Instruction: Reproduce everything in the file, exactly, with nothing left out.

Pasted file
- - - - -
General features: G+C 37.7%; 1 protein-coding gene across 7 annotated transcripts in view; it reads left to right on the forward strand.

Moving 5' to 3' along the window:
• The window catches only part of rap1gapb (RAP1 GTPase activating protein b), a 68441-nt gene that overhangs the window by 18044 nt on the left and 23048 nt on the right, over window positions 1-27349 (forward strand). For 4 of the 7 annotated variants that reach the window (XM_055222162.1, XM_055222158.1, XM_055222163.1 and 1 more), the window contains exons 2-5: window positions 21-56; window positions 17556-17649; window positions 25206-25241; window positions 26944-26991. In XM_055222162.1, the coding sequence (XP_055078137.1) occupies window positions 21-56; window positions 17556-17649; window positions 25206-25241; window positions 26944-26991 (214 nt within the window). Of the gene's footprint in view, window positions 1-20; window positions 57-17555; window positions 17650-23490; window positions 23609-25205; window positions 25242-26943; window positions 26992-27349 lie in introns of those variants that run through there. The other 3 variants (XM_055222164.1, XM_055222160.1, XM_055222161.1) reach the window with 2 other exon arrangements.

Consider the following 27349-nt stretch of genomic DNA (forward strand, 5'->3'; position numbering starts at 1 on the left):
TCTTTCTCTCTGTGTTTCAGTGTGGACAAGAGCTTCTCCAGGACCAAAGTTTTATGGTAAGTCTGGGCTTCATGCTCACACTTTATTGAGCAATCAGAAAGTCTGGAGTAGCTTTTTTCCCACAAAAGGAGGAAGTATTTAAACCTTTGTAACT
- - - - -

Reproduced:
General features: G+C 37.7%; 1 protein-coding gene across 7 annotated transcripts in view; it reads left to right on the forward strand.

Moving 5' to 3' along the window:
• The window catches only part of rap1gapb (RAP1 GTPase activating protein b), a 68441-nt gene that overhangs the window by 18044 nt on the left and 23048 nt on the right, over window positions 1-27349 (forward strand). For 4 of the 7 annotated variants that reach the window (XM_055222162.1, XM_055222158.1, XM_055222163.1 and 1 more), the window contains exons 2-5: window positions 21-56; window positions 17556-17649; window positions 25206-25241; window positions 26944-26991. In XM_055222162.1, the coding sequence (XP_055078137.1) occupies window positions 21-56; window positions 17556-17649; window positions 25206-25241; window positions 26944-26991 (214 nt within the window). Of the gene's footprint in view, window positions 1-20; window positions 57-17555; window positions 17650-23490; window positions 23609-25205; window positions 25242-26943; window positions 26992-27349 lie in introns of those variants that run through there. The other 3 variants (XM_055222164.1, XM_055222160.1, XM_055222161.1) reach the window with 2 other exon arrangements.

Consider the following 27349-nt stretch of genomic DNA (forward strand, 5'->3'; position numbering starts at 1 on the left):
TCTTTCTCTCTGTGTTTCAGTGTGGACAAGAGCTTCTCCAGGACCAAAGTTTTATGGTAAGTCTGGGCTTCATGCTCACACTTTATTGAGCAATCAGAAAGTCTGGAGTAGCTTTTTTCCCACAAAAGGAGGAAGTATTTAAACCTTTGTAACT